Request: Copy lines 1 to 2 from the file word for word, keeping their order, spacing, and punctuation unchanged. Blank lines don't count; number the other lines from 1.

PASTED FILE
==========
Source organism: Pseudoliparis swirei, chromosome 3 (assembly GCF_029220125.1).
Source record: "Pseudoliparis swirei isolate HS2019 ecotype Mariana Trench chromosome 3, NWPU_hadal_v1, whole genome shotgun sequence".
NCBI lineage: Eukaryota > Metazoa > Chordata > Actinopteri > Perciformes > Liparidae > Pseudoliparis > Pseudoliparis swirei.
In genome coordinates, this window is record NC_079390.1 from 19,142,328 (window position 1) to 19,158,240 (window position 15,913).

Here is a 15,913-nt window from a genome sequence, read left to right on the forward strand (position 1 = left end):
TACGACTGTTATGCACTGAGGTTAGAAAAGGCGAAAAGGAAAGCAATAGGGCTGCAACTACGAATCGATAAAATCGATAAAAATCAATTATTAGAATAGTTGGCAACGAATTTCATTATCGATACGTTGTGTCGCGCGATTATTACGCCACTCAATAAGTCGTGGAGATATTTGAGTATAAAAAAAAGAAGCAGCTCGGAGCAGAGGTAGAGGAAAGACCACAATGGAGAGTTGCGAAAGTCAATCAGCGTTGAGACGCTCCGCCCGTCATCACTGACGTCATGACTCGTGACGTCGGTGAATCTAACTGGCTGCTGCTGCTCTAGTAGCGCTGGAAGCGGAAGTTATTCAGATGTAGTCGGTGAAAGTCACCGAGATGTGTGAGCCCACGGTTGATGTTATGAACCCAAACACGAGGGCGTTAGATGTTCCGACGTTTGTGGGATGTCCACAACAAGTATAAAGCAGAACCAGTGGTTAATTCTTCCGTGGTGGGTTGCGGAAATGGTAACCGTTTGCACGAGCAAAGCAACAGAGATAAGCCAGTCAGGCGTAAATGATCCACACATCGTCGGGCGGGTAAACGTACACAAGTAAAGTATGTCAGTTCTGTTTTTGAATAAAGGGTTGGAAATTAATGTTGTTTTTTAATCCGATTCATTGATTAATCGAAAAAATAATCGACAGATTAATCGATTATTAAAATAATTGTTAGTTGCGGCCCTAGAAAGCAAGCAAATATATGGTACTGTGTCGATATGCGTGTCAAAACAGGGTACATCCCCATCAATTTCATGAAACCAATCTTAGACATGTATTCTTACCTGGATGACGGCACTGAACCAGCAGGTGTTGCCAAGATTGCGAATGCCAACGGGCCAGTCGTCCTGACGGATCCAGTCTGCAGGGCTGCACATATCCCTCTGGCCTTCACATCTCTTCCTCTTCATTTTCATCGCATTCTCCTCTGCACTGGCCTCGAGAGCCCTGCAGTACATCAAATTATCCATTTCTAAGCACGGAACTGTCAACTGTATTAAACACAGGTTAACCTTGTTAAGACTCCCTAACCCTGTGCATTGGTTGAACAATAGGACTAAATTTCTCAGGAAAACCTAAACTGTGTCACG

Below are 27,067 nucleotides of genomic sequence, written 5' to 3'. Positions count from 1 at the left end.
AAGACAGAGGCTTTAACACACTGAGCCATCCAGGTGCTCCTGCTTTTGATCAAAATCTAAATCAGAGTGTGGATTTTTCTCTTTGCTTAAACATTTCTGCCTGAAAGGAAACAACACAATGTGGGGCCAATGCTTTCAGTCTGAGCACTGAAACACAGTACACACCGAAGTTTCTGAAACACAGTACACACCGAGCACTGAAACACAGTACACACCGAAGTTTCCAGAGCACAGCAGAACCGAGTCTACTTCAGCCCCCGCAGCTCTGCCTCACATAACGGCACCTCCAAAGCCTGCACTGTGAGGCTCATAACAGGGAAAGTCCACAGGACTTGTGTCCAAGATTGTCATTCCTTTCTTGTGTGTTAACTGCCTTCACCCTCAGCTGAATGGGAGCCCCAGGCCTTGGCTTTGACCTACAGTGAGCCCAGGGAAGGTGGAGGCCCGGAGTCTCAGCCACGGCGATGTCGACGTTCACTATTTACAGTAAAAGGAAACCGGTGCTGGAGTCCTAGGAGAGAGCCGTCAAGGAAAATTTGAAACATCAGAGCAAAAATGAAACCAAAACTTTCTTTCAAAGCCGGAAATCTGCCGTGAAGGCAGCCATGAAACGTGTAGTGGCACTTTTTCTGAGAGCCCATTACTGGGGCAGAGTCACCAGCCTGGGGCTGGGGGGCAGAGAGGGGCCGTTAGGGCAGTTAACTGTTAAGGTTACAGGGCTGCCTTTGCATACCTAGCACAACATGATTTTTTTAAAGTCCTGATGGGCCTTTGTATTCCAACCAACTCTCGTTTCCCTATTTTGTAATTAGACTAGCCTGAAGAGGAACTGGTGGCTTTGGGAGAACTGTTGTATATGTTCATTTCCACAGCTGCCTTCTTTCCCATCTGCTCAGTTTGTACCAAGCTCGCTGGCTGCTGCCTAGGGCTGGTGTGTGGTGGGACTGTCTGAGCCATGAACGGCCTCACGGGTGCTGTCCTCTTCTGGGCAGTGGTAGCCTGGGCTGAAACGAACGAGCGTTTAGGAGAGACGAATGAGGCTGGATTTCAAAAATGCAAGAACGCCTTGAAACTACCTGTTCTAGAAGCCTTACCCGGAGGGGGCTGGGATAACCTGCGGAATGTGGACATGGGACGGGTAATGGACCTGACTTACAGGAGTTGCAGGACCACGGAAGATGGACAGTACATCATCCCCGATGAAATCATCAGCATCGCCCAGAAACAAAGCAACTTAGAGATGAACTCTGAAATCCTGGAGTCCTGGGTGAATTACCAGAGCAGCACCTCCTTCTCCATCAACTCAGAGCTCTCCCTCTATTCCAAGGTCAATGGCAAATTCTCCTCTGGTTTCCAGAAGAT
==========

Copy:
Source organism: Pseudoliparis swirei, chromosome 3 (assembly GCF_029220125.1).
Source record: "Pseudoliparis swirei isolate HS2019 ecotype Mariana Trench chromosome 3, NWPU_hadal_v1, whole genome shotgun sequence".